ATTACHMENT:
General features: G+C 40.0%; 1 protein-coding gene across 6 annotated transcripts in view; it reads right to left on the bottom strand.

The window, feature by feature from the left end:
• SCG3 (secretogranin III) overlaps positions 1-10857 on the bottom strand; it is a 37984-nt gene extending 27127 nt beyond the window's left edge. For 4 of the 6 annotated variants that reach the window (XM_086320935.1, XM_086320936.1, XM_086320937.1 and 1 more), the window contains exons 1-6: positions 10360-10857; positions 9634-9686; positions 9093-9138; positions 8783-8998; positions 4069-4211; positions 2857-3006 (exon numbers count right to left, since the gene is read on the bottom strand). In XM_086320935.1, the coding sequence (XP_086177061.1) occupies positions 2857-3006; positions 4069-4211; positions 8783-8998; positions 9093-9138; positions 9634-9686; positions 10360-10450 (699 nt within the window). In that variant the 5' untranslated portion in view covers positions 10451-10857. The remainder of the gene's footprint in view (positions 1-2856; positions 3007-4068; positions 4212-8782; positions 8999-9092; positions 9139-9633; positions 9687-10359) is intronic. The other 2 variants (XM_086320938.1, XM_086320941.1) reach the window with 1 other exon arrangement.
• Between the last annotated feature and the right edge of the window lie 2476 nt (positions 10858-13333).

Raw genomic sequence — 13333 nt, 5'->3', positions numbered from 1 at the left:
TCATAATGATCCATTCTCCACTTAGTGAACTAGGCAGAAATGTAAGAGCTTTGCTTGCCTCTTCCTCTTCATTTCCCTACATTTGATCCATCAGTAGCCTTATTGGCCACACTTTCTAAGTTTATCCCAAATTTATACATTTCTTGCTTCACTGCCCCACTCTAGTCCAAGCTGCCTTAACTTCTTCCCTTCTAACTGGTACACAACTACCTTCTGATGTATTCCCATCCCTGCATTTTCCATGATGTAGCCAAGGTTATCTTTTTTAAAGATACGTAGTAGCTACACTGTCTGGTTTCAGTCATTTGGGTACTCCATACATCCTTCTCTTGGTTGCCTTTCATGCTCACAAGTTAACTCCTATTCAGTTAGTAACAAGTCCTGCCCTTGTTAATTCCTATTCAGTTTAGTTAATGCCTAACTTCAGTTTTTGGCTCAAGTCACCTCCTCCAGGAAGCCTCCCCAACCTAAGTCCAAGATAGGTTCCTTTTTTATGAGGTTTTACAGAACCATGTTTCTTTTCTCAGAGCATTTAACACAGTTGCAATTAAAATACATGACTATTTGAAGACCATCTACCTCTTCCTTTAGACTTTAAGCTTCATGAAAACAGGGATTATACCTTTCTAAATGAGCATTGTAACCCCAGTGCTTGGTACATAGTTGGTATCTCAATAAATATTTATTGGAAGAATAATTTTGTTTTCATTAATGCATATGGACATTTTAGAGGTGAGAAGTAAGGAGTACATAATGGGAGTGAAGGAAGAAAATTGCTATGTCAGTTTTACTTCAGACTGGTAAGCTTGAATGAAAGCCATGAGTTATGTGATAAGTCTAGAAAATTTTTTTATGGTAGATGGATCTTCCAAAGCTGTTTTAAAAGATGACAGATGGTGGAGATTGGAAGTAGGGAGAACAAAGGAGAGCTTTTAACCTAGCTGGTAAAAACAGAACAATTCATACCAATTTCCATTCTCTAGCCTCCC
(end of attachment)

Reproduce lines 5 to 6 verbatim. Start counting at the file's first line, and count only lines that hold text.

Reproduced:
Raw genomic sequence — 13333 nt, 5'->3', positions numbered from 1 at the left:
TCATAATGATCCATTCTCCACTTAGTGAACTAGGCAGAAATGTAAGAGCTTTGCTTGCCTCTTCCTCTTCATTTCCCTACATTTGATCCATCAGTAGCCTTATTGGCCACACTTTCTAAGTTTATCCCAAATTTATACATTTCTTGCTTCACTGCCCCACTCTAGTCCAAGCTGCCTTAACTTCTTCCCTTCTAACTGGTACACAACTACCTTCTGATGTATTCCCATCCCTGCATTTTCCATGATGTAGCCAAGGTTATCTTTTTTAAAGATACGTAGTAGCTACACTGTCTGGTTTCAGTCATTTGGGTACTCCATACATCCTTCTCTTGGTTGCCTTTCATGCTCACAAGTTAACTCCTATTCAGTTAGTAACAAGTCCTGCCCTTGTTAATTCCTATTCAGTTTAGTTAATGCCTAACTTCAGTTTTTGGCTCAAGTCACCTCCTCCAGGAAGCCTCCCCAACCTAAGTCCAAGATAGGTTCCTTTTTTATGAGGTTTTACAGAACCATGTTTCTTTTCTCAGAGCATTTAACACAGTTGCAATTAAAATACATGACTATTTGAAGACCATCTACCTCTTCCTTTAGACTTTAAGCTTCATGAAAACAGGGATTATACCTTTCTAAATGAGCATTGTAACCCCAGTGCTTGGTACATAGTTGGTATCTCAATAAATATTTATTGGAAGAATAATTTTGTTTTCATTAATGCATATGGACATTTTAGAGGTGAGAAGTAAGGAGTACATAATGGGAGTGAAGGAAGAAAATTGCTATGTCAGTTTTACTTCAGACTGGTAAGCTTGAATGAAAGCCATGAGTTATGTGATAAGTCTAGAAAATTTTTTTATGGTAGATGGATCTTCCAAAGCTGTTTTAAAAGATGACAGATGGTGGAGATTGGAAGTAGGGAGAACAAAGGAGAGCTTTTAACCTAGCTGGTAAAAACAGAACAATTCATACCAATTTCCATTCTCTAGCCTCCC